One thing primitive tribes around the world have in common is the pursuit of ecstasy, the complete escape from the external world into a dreamscape universe. For some reason most advanced agricultural societies turned against the hallucinogenic drugs and savage rituals that generate these states; since the Bronze Age humans have mostly limited themselves to mild stimulants and the numbing effects of alcohol.
Recently scientists and doctors, frustrated by their inability to cure the widespread anxiety and depression that are among the worst banes of modern life, have taken renewed interest in mind-altering drugs. Study after study has shown that in certain circumstances they make certain people feel much, much better. I have written here about using ketamine to treat depression, and just yesterday MDMA to use post-traumatic stress disorder. Today there is news of a new study that found success using psilocybin to treat depression in cancer patients.
I feel certain that there is something to these studies. After all the desire for mind-altering drugs is so widespread among humankind (and also other species) that it must be a response to a biological need. Evolution, it seems, does not care how you feel, and in fact it sometimes achieves its ends by making you feel really awful. And sometimes there is nothing we can do to resolve those stresses through action. Hence, drugs.
But I would make two big caveats about all this good news. One is that while these drugs may help some people, they don't help everyone, and sometimes they hurt a lot. The "bad trip" is a big part of LSD lore because it really happens. Sometimes the bad effects persist for a long time. Richard Feynman, a bad-boy physicist who reveled in defying the man, recounted in his memoirs that although he was always fascinated by ecstatic experiences he decided in the end not to try LSD. He had read and heard too many believable accounts of people who suffered long-term mental damage to take the risk. Of course if you are so crippled by depression or anxiety that you can't function, or if you are slowly dying of cancer, your calculus might be different.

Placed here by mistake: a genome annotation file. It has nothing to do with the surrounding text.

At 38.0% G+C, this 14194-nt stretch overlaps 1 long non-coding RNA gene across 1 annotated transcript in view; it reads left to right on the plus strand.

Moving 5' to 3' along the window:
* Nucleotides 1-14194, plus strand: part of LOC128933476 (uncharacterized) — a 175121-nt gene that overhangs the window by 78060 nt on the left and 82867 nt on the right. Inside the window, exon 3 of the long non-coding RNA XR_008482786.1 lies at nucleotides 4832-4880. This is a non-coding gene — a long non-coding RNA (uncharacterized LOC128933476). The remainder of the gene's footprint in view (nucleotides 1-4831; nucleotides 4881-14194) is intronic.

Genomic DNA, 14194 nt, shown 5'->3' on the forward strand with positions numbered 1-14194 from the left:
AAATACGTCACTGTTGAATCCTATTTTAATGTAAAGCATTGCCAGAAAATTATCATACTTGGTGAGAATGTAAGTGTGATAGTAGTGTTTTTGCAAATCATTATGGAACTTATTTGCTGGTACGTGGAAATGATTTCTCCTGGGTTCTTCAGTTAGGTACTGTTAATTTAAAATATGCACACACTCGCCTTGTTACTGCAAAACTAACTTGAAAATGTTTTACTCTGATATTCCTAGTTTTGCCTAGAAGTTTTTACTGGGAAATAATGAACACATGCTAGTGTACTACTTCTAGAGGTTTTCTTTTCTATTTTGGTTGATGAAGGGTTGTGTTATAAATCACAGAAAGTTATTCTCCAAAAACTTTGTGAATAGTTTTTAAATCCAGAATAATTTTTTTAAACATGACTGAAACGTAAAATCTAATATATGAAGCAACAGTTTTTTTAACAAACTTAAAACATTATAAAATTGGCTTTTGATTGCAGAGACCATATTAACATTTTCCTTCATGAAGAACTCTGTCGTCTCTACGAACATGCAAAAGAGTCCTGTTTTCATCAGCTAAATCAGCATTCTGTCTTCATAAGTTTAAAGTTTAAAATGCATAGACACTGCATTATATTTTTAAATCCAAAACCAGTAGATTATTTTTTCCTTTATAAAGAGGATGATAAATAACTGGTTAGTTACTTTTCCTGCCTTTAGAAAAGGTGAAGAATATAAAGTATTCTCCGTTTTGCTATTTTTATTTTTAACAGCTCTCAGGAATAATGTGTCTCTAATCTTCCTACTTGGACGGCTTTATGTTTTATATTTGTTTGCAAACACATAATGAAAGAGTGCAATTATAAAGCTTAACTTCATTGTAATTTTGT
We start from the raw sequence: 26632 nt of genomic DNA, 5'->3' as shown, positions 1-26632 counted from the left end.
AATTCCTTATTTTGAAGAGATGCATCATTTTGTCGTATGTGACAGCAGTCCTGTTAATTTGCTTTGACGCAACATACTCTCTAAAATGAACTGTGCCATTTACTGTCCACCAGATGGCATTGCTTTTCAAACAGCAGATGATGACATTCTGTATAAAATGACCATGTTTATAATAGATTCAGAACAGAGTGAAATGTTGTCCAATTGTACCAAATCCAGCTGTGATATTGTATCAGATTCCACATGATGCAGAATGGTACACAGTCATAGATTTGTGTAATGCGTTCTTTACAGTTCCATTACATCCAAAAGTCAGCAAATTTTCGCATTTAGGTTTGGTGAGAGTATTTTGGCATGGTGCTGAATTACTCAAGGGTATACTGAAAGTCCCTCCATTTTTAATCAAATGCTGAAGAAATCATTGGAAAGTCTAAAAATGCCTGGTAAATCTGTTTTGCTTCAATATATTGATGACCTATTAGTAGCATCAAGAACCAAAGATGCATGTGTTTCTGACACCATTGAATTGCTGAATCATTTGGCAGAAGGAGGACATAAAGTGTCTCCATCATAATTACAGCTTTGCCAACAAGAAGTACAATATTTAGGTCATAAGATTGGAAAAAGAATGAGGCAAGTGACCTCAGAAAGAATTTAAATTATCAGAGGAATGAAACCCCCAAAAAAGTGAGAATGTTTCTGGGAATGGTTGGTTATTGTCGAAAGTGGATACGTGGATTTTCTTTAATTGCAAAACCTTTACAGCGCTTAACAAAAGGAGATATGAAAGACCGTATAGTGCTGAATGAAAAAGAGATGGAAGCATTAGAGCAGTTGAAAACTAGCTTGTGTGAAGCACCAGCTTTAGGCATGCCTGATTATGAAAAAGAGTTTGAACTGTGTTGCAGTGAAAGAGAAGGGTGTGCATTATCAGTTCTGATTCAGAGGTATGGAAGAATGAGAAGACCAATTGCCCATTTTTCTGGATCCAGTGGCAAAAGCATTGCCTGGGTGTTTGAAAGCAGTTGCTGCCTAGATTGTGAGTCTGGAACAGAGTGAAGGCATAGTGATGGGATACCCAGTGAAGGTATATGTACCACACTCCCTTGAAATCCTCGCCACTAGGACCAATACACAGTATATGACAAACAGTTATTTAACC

The other caveat is that making these drugs available medically will inevitably make them more available on the street, and it will also inevitably invite more people to self-medicate with them rather than seeking professional help. Any drug that helps you feel better can lead to dependence. We are living with the profound bad effects of making pain medication more available for people who are really suffering, and making psilocybin a common crutch for the troubled would probably be another disaster.
There are few unalloyed goods in the world; everything else comes with a downside. Given how many people suffer now from mysterious mental woes, and how many of them have already screwed themselves up with alcohol or opiates, I think making hallucinogens and hypnotics more available is worth the risk.